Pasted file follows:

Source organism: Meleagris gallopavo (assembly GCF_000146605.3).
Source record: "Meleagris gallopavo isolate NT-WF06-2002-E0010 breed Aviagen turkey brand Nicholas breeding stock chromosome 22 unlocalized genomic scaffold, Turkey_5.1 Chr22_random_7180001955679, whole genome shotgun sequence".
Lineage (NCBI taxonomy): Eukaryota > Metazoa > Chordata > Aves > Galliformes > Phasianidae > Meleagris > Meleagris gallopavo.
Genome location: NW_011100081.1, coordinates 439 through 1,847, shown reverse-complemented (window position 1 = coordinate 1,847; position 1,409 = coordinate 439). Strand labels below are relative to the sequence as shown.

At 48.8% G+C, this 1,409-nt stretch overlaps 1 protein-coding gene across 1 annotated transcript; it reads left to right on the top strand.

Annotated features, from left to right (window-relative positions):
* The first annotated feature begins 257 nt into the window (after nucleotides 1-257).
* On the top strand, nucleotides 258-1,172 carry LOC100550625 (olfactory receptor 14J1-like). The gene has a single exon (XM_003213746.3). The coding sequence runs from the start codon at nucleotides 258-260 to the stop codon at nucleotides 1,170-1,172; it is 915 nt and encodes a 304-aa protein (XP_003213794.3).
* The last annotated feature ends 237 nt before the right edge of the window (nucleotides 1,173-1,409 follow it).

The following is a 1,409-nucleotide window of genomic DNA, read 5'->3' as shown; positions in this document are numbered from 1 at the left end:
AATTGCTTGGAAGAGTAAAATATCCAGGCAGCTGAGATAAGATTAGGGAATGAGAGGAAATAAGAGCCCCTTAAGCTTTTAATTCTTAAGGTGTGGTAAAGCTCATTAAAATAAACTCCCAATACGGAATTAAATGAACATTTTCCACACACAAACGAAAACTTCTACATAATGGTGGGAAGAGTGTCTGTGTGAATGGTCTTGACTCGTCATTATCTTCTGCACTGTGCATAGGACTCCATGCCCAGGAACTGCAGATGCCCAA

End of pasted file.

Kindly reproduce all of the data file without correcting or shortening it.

Source organism: Meleagris gallopavo (assembly GCF_000146605.3).
Source record: "Meleagris gallopavo isolate NT-WF06-2002-E0010 breed Aviagen turkey brand Nicholas breeding stock chromosome 22 unlocalized genomic scaffold, Turkey_5.1 Chr22_random_7180001955679, whole genome shotgun sequence".
Lineage (NCBI taxonomy): Eukaryota > Metazoa > Chordata > Aves > Galliformes > Phasianidae > Meleagris > Meleagris gallopavo.
Genome location: NW_011100081.1, coordinates 439 through 1,847, shown reverse-complemented (window position 1 = coordinate 1,847; position 1,409 = coordinate 439). Strand labels below are relative to the sequence as shown.

At 48.8% G+C, this 1,409-nt stretch overlaps 1 protein-coding gene across 1 annotated transcript; it reads left to right on the top strand.

Annotated features, from left to right (window-relative positions):
* The first annotated feature begins 257 nt into the window (after nucleotides 1-257).
* On the top strand, nucleotides 258-1,172 carry LOC100550625 (olfactory receptor 14J1-like). The gene has a single exon (XM_003213746.3). The coding sequence runs from the start codon at nucleotides 258-260 to the stop codon at nucleotides 1,170-1,172; it is 915 nt and encodes a 304-aa protein (XP_003213794.3).
* The last annotated feature ends 237 nt before the right edge of the window (nucleotides 1,173-1,409 follow it).

The following is a 1,409-nucleotide window of genomic DNA, read 5'->3' as shown; positions in this document are numbered from 1 at the left end:
AATTGCTTGGAAGAGTAAAATATCCAGGCAGCTGAGATAAGATTAGGGAATGAGAGGAAATAAGAGCCCCTTAAGCTTTTAATTCTTAAGGTGTGGTAAAGCTCATTAAAATAAACTCCCAATACGGAATTAAATGAACATTTTCCACACACAAACGAAAACTTCTACATAATGGTGGGAAGAGTGTCTGTGTGAATGGTCTTGACTCGTCATTATCTTCTGCACTGTGCATAGGACTCCATGCCCAGGAACTGCAGATGCCCAA